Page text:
(1) Any gratuity for a civil servant or state apparatus shall be considered as a bribe when it has something to do with his/her position and is against his/her obligation or task, with the provision that

a. when the gratuity amounts to IDR 10,000,000 (ten million rupiah) or more, it is the recipient of the gratuity who shall prove that the gratuity is not a bribe;

b. when the gratuity amounts to less than IDR 10,000,000 (ten million rupiah), it is the public prosecutor who shall prove that the gratuity is a bribe.

(2) A civil servant or state apparatus who is found guilty of the criminal offense as referred to in paragraph (1) shall be sentenced to life imprisonment or a minimum of 4 (four) years’ imprisonment and a maximum of 20 (twenty) years’ imprisonment and be fined a minimum of IDR 200.000.000 (two hundred million rupiah) and a maximum of IDR 1,000,000,000 (one billion rupiah).

The pure bribery article is Article 11, in which the onus of proof is always on the prosecutor regardless of the bribe amount. It comes with lower sentences and has only been a subsidiary charge in the cases studied here:

A civil servant or state apparatus who receives a payment or a promise believed to have been given because of the power or authority related to his/her position or prize or promise which according to the contributor still has something to do with his/her position, shall be sentenced to a minimum of 1 (one) year’s imprisonment and a maximum of 5 (five) years’ imprisonment and be fined a minimum of IDR 50,000,000 (fifty million rupiah) and maximum of IDR 250,000,000 (two hundred and fifty million rupiah).

KPK prosecutors thus maximised the potential punishment by bringing the stronger illegal gratuity charge under Article 12 as the primary charge, putting the onus of proof on the defendants, and bringing bribery charges under Articles 5(2) and 11 as only secondary charges. This has been a smart and successful strategy by prosecutors, resulting in guilty verdicts for all defendants (discussed further below).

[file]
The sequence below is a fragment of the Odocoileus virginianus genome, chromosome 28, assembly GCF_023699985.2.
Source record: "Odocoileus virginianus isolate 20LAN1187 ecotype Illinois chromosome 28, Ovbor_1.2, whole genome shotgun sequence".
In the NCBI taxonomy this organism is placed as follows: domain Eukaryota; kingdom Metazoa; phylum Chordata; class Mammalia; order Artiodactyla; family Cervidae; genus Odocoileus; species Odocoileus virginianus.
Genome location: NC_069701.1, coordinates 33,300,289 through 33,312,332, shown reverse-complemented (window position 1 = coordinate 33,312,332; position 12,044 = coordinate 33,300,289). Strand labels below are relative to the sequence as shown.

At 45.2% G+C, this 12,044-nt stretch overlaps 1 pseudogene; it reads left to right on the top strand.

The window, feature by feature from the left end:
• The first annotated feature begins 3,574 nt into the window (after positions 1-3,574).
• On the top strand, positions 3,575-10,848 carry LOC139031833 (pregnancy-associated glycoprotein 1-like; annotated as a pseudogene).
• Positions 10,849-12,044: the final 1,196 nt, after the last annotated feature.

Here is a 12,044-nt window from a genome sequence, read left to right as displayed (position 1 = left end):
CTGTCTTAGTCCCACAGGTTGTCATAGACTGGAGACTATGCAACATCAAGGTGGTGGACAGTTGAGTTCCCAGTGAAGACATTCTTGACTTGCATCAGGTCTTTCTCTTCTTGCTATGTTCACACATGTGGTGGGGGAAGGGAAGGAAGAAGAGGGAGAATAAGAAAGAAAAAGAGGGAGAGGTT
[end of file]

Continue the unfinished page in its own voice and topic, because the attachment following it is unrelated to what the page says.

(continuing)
Defendant profiles and the absence of companies

The nature of the forestry sector cases, which involve the abuse of power to illegally issue licences or bribery to obtain licences and concessions, implies that private sector actors benefited from the use of those licences. In Figure 3 we have loosely grouped the defendants by sector and professional category. Among the 30 defendants there was only one woman, Siti Hartati Murdaya, the managing director of PT Hardaya Inti Plantations and PT Cipta Cakra Murdaya. The gender of prosecutors, judges, and witnesses is not always possible to establish based on their names in the verdicts, as some Indonesian names are gender neutral, but in any of these groups women seem to be in the clear minority.

The nine defendants from the private sector who were charged with bribery are all senior managers and chairs of the boards of directors of the involved companies. It is notable that of the 13 defendants in the three Riau cases, only one was from the private sector, Chandra Antonio Tan, managing director of PT Chandratex Indo Artha. The cases in Siak and Pelalawan did not result in prosecution of the involved conglomerates that bought the companies set up by the local government. In her social network analysis, Baker2e9f078daa08 observes that a key witness/potential suspect in the Pelalawan case, Rosman, who was general manager of PT Riau Andalan Pulp and Paper, absconded during the investigation. Baker also found that the investigation and prosecution stopped short of going beyond the first tier of transactions; money flows were not followed further.